Josh Birk:
Yeah. One of my favorite quotes from being a consultant is, “Reality always wins.” You can’t push the numbers that aren’t there, right?

Marisa Hambleton:
Yes.

Josh Birk:
Okay.

Marisa Hambleton:
And the second year, we went, we said, “Okay, we can get more than 200. So let’s target 250.” So totally hit that. I think I’d have to go back and double check the numbers. I don’t have them off the top of my head, but I believe we had almost 300 people. And we were trying to stuff people in a room that had a capacity of 275 and Steve was like, “I want to tweet it.” And I was like, “No, because I don’t want the there’s fire marshal [crosstalk 00:31:08].” Yes.

Josh Birk:
Fire Marshall is out there. I love how having worked in conferences and event planning, all of this kind of stuff, and respect to them and the work that they do because they keep us safe. But the fire marshals are always the boogeyman. They’re the ones who opened the door. People think Dreamforce has this tradition of opening early. No, the fire marshals call us. And they’re like, “You need to open doors now because there’s too many people outside.” They have power.

Marisa Hambleton:
Yes. Yes, they do. They do.

Josh Birk:
Nice. Okay. So then walk me through 2021. When did you know that you were going to have to… Actually, let me frame the question like this. When did you know that you were not going to have a live event, a real person event?

Marisa Hambleton:
Probably by the end of February. That was my personal feeling. My personal gut, but kids are getting ready to go on spring break. They go on spring break early out here in Arizona, the first week of March. And I felt like at that point, I was still kind of really from CactusForce, like, you know the energy, right? Yeah. I had my CactusForce shirt on. We get our organizers a different color shirts so that we stand out a little bit.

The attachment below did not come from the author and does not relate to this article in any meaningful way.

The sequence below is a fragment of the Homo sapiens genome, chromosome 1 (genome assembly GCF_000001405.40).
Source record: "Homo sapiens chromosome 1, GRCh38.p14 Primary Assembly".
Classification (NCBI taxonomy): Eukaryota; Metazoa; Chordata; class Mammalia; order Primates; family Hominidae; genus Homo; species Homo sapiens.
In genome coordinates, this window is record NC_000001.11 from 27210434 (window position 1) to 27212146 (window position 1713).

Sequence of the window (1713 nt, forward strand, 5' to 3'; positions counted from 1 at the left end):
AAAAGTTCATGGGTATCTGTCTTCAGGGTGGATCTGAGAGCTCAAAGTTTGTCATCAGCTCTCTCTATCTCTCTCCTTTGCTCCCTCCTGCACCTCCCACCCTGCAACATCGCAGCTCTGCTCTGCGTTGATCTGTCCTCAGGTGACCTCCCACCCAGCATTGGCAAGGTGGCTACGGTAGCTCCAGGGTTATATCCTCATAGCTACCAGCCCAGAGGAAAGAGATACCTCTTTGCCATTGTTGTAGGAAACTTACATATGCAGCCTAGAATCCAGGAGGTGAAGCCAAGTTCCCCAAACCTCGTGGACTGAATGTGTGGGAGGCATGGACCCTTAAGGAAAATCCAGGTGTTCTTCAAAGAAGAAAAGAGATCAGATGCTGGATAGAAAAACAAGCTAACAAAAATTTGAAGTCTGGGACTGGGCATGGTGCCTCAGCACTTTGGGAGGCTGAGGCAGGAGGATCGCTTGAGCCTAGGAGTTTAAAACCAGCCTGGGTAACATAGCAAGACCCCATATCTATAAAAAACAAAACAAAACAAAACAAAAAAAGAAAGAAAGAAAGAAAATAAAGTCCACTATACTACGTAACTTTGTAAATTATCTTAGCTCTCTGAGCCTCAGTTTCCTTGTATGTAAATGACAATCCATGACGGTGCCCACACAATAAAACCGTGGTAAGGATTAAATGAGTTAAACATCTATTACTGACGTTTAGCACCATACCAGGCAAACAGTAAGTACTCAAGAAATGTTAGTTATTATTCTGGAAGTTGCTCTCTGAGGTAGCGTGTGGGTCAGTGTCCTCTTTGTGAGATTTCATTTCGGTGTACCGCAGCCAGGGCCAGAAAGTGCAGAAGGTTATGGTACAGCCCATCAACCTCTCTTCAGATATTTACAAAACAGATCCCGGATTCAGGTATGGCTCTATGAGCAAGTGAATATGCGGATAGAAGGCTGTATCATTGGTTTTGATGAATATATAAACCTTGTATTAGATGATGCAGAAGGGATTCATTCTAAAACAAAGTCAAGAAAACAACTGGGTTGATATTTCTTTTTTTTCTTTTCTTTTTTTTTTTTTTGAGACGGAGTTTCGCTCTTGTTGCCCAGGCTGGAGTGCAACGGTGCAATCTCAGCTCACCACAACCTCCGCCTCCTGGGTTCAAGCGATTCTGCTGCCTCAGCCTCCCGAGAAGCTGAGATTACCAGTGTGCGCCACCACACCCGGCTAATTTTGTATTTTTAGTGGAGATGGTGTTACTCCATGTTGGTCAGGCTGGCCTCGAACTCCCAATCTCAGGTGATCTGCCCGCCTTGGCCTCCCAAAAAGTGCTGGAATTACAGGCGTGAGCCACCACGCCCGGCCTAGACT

Josh Birk:
Gotcha.

Marisa Hambleton:
And my son and my grandson were revisiting and we’re talking about it, he works, he’s going through his Doctor of Physical Therapy program at UNLV. And we were talking about COVID and he says, “Yeah, mama…” He says, “This thing’s really bad.” He says, “I think it’s going to get really, really, really bad. I’ve been reading about it.” And I said, “Yeah, I think you’re right.” And I was thinking about CactusForce, and I said, “I think you’re right.” And I said, “I just have this really bad feeling that next year is not going to be the same.” And by May, Steve and I, for sure were like, “There’s no way we’re going to do…” I’d already been talking to the event planner that we use. And she says, “Well, we can try a hybrid.” And then by May, the three of us were like-

Josh Birk:
Not even hybrid.

Marisa Hambleton:
“No.” And we’re talking January, right. We’re still months away. But yeah, it was… Yeah.

Josh Birk:
Yeah. So then the follow-up to that is when did you decide you… Was it always determined you were going to just go IRL to virtual, or was there an inflection point where you were like, “Maybe we just don’t do 2021. Maybe we just skip a year and we’ll see you all the following year.”

Marisa Hambleton:
Again, I felt like I got to keep my January, like I’m on a cadence.

Josh Birk:
Nice.

Marisa Hambleton: